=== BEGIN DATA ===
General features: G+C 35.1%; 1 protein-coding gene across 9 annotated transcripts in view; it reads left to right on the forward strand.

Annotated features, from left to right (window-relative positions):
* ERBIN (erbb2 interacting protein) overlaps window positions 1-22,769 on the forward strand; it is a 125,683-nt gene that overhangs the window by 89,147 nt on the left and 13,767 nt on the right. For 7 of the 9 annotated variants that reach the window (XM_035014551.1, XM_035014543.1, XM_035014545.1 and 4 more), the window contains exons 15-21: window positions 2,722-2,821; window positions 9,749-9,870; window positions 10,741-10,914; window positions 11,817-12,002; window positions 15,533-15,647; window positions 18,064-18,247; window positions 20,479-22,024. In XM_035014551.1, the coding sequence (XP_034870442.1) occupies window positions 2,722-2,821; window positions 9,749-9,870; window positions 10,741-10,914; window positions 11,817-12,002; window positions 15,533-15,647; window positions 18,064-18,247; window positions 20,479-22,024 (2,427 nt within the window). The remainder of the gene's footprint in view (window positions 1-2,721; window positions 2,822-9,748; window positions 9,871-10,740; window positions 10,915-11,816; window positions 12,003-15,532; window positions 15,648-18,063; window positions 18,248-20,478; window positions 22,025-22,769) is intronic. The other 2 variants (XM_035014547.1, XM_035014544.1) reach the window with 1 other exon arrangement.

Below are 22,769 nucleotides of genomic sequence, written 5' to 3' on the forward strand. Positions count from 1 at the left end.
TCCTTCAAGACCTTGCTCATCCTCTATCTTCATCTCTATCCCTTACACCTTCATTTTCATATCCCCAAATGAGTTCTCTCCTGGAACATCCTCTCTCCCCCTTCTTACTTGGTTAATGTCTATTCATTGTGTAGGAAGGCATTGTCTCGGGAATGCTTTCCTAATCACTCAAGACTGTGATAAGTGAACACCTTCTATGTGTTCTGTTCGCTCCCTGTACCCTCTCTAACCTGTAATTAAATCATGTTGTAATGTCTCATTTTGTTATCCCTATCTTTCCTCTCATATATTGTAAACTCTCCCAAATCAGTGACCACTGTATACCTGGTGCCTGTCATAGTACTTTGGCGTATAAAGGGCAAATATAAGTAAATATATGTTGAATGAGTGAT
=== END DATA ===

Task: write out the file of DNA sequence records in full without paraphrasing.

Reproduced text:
General features: G+C 35.1%; 1 protein-coding gene across 9 annotated transcripts in view; it reads left to right on the forward strand.

Annotated features, from left to right (window-relative positions):
* ERBIN (erbb2 interacting protein) overlaps window positions 1-22,769 on the forward strand; it is a 125,683-nt gene that overhangs the window by 89,147 nt on the left and 13,767 nt on the right. For 7 of the 9 annotated variants that reach the window (XM_035014551.1, XM_035014543.1, XM_035014545.1 and 4 more), the window contains exons 15-21: window positions 2,722-2,821; window positions 9,749-9,870; window positions 10,741-10,914; window positions 11,817-12,002; window positions 15,533-15,647; window positions 18,064-18,247; window positions 20,479-22,024. In XM_035014551.1, the coding sequence (XP_034870442.1) occupies window positions 2,722-2,821; window positions 9,749-9,870; window positions 10,741-10,914; window positions 11,817-12,002; window positions 15,533-15,647; window positions 18,064-18,247; window positions 20,479-22,024 (2,427 nt within the window). The remainder of the gene's footprint in view (window positions 1-2,721; window positions 2,822-9,748; window positions 9,871-10,740; window positions 10,915-11,816; window positions 12,003-15,532; window positions 15,648-18,063; window positions 18,248-20,478; window positions 22,025-22,769) is intronic. The other 2 variants (XM_035014547.1, XM_035014544.1) reach the window with 1 other exon arrangement.

Below are 22,769 nucleotides of genomic sequence, written 5' to 3' on the forward strand. Positions count from 1 at the left end.
TCCTTCAAGACCTTGCTCATCCTCTATCTTCATCTCTATCCCTTACACCTTCATTTTCATATCCCCAAATGAGTTCTCTCCTGGAACATCCTCTCTCCCCCTTCTTACTTGGTTAATGTCTATTCATTGTGTAGGAAGGCATTGTCTCGGGAATGCTTTCCTAATCACTCAAGACTGTGATAAGTGAACACCTTCTATGTGTTCTGTTCGCTCCCTGTACCCTCTCTAACCTGTAATTAAATCATGTTGTAATGTCTCATTTTGTTATCCCTATCTTTCCTCTCATATATTGTAAACTCTCCCAAATCAGTGACCACTGTATACCTGGTGCCTGTCATAGTACTTTGGCGTATAAAGGGCAAATATAAGTAAATATATGTTGAATGAGTGAT